The study revealed even more dramatic gender differences in time faculty members devote to unpaid work at home, such as caring for children, partners or aging parents. Fewer women than men have children, but faculty mothers are primary caregivers for children more often than faculty fathers. When work, housework and care time are totaled, Misra said, women at every rank put in much longer days than men.
Weekly Duties and Time Spent Reported by UMass Amherst Faculty Members
Source: Joya Misra and Jennifer Lundquist
But both men and women reported feeling the squeeze between work and home. One male faculty member said, “My son said, ‘Dad, you are not here when I need you these last four years.’”
Another professor reported feeling guilt about spending more time at home, saying, “I refuse to lose that time with my daughter, and I feel like I am slacking on my job.”
Another said, “Balance is an inappropriate term. I sat on a seesaw.”
Gender differences emerged again in looking at who took parental leave. Some 72 percent of new mothers take leave (89 percent in non-science, technology, math and engineering fields versus 70 percent of mothers in STEM). Just 28 percent of fathers took parental leave, with no difference between STEM and non-STEM faculty members. Fathers who were primary or equal caregivers in the household often did not take paid leave, but Misra noted that the subset of surveyed men who had taken paid leave was admittedly small (23 individuals).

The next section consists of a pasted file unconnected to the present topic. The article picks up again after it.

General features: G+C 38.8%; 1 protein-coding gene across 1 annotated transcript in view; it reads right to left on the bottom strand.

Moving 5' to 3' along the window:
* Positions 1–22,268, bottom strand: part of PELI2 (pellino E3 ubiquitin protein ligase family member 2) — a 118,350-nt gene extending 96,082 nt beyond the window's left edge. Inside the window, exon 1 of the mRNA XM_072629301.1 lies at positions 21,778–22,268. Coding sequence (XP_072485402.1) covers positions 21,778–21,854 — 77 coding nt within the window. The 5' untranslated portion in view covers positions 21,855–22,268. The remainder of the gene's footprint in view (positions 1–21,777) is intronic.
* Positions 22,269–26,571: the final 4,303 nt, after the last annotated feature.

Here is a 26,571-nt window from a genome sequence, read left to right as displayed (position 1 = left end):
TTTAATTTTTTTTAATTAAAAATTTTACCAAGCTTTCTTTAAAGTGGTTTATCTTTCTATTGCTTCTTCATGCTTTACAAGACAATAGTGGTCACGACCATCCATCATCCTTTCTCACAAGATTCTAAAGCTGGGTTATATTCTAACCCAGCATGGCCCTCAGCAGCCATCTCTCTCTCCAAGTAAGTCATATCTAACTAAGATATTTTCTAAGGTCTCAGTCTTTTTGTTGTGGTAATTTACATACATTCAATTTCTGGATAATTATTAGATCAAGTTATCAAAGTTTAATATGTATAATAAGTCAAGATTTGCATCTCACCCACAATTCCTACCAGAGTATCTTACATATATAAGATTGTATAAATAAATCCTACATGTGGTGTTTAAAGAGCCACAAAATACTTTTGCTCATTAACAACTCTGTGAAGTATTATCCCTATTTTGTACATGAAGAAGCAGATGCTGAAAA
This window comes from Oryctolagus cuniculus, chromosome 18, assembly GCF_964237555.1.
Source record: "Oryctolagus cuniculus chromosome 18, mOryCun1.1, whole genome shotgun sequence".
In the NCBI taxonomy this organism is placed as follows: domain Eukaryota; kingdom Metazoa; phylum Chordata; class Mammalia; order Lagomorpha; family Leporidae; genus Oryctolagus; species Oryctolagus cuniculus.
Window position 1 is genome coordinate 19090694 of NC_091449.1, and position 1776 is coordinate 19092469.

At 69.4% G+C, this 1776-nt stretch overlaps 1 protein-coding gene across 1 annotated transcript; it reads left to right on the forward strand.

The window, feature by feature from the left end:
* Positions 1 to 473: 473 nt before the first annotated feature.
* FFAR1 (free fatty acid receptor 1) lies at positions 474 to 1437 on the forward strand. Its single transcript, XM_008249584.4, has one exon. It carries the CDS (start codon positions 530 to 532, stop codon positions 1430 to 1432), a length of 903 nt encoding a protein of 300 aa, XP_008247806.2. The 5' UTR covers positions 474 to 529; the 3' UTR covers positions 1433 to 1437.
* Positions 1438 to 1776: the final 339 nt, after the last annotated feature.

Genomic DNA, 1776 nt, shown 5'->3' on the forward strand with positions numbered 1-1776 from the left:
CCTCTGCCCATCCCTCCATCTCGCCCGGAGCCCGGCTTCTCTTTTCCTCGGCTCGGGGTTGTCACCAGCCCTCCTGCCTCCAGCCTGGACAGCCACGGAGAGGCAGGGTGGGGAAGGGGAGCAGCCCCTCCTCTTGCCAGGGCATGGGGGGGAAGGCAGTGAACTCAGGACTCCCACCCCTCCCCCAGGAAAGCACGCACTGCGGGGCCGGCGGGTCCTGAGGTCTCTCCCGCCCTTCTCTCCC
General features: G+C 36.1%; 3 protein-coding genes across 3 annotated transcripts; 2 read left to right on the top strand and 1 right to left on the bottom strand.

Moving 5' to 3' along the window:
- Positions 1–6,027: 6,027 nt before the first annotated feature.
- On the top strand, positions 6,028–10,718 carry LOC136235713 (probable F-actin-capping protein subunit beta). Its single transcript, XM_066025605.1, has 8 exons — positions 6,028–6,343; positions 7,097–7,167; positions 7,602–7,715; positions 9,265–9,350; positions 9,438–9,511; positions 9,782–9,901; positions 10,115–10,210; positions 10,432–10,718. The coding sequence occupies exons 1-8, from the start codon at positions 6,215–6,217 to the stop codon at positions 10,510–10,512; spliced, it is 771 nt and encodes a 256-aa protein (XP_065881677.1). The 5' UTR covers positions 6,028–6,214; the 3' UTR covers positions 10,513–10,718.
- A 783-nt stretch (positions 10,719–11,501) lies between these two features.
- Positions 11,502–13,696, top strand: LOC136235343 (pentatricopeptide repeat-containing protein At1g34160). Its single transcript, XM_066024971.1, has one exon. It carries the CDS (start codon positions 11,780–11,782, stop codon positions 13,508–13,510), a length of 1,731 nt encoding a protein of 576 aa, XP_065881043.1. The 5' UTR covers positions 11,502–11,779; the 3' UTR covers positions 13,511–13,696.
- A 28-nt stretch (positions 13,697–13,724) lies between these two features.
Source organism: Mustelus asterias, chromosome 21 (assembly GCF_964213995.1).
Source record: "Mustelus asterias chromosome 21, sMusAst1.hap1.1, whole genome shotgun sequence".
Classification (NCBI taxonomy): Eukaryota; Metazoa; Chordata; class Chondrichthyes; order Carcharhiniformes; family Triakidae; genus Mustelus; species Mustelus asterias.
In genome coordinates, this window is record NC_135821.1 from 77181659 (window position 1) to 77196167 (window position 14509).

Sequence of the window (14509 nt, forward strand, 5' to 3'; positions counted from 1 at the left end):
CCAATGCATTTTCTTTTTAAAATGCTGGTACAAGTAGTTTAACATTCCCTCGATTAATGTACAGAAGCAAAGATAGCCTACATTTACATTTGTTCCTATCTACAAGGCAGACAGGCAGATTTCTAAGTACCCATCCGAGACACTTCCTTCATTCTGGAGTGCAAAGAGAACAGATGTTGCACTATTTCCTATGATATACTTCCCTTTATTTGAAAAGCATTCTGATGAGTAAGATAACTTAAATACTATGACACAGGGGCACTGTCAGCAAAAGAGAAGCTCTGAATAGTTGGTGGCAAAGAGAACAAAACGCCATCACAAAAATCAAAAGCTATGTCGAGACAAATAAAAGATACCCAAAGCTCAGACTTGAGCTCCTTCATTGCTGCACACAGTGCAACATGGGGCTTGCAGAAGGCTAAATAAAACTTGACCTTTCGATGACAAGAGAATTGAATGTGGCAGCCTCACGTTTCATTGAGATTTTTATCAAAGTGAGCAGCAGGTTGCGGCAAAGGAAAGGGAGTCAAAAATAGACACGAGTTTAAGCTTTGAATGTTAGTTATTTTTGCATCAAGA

Most contract faculty members were beyond childbearing years when they became eligible to take paid leave, after six years of continuous, full-time service.
Misra said UMass's administration was interested in the data, particularly because it might have implications for its ability to recruit and retain top faculty. This is something of a problem, again due in part to UMass’s rural location, she said. So the union and UMass negotiated various policy changes.
First, said Jennifer Lundquist, an associate professor in Misra’s department and one of her coinvestigators, there were revisions to the parental leave policy to include more non-tenure-track faculty. Formerly, senior lecturers had to work six years to apply for paid leave; now it’s three.
There’s also now automatic parenthood tenure clock stoppage, and child care subsidies for new junior faculty (up to $3,000 per year for three years). There are new child care funds -- about $1,000 annually -- for meeting attendance in STEM.
There have been additional, informal shifts in some units and departments, Lundquist said, such as child care at college events or planning department meetings for midday instead of late afternoon, when parents are picking kids up at school.
Lundquist said these changes and existing policies make UMass one of the nation’s best universities for work-life balance. But she said it’s important that faculty members know about such programs through awareness efforts, as even the best initiatives mean little if they’re not used. Dean and chairs got a “tool kit” of ideas through which to promote these policies, she added.